• Personal Development: Most of us would like to be better people. For some that means pursuing an education, for others that means taking part in a religious community, for still others that means being more reliable parents and caretakers. For many of us, though, finding the time, money, and resources to commit to our personal growth is an overwhelming challenge. The rise of “quick-fix” solutions — anti-depressants, cosmetic surgery, diet pills, fast-track educational programs, self-help books, get-rich-quick schemes, one-day workshops, and 1-hour DVDs that promise to tell all the secrets of life — offers us something that feels like personal development without straining our budget or our schedules.
    • The Cure for “Consumeritis”: Under the pressure of increased working hours, weakened family ties, and limited opportunities for growth, we find ourselves investing more and more of our identities in the things we can buy. Karl Marx, who knew a thing or two about working lives, regardless of what you think of his politics, wrote that workers who invest ever-increasing portions of their identities in the things they produce for someone else’s profit turn to consumerism in a vain attempt to recapture the pieces of themselves they’ve lost. It’s not surprising that self-storage is one of the US’s fastest-growing businesses. Many of us have found the rewards of consumption and accumulation to be empty and unfulfilling, and seek ways to divorce ourselves from the never-ending cycle of buying, displaying, and ultimately storing or discarding objects of questionable value, and have begun to seek out ways of minimizing the role of consumption in our lives. Finding alternatives, however, is not always easy.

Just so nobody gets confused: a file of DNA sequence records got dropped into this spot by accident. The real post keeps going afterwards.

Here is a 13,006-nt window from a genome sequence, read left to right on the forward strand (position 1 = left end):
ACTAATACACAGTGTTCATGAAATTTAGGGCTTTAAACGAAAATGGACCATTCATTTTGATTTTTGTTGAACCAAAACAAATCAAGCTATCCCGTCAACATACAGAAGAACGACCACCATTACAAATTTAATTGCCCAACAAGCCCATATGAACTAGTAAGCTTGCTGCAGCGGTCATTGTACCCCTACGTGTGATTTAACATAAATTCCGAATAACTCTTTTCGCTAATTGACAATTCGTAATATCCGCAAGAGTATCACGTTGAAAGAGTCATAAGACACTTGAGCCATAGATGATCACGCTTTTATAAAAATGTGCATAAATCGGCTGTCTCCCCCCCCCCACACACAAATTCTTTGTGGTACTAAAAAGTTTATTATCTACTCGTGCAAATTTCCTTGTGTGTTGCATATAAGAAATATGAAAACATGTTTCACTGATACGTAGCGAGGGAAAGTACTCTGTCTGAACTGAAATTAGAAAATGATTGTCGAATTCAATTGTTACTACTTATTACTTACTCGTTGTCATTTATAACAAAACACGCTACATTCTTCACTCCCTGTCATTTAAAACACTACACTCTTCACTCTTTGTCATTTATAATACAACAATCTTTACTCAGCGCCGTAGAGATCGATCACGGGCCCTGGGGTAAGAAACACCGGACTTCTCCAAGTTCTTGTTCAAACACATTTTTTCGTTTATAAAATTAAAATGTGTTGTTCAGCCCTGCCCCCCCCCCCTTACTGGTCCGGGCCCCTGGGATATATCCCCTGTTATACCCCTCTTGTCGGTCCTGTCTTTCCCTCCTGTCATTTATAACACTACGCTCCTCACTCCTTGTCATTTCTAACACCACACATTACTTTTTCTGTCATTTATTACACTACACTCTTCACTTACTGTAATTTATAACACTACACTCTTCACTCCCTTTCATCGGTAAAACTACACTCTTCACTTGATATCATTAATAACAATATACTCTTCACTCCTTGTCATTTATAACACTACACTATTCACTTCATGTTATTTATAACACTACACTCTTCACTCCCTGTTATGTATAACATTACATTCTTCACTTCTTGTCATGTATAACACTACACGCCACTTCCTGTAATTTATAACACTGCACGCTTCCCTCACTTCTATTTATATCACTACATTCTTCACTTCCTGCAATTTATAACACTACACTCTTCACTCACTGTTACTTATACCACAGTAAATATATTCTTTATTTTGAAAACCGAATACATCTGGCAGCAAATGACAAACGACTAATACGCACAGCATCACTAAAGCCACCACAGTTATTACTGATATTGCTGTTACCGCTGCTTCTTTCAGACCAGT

• Meaningfulness: We want to be more engaged with our communities and the social problems that face them, we want to develop our talents, and we want to reach out to those around us in more meaningful ways. Yet we find that we are increasingly isolated from our neighbors and fearful of the communities in which our children go to school. We distrust both the businesses we patronize and the government that is supposed to protect us. Although some lucky few manage to build careers around their callings, for most of us — especially those with families to support — this simply is not possible. So how else can we cultivate meaningfulness in our lives, and how can we share it with others?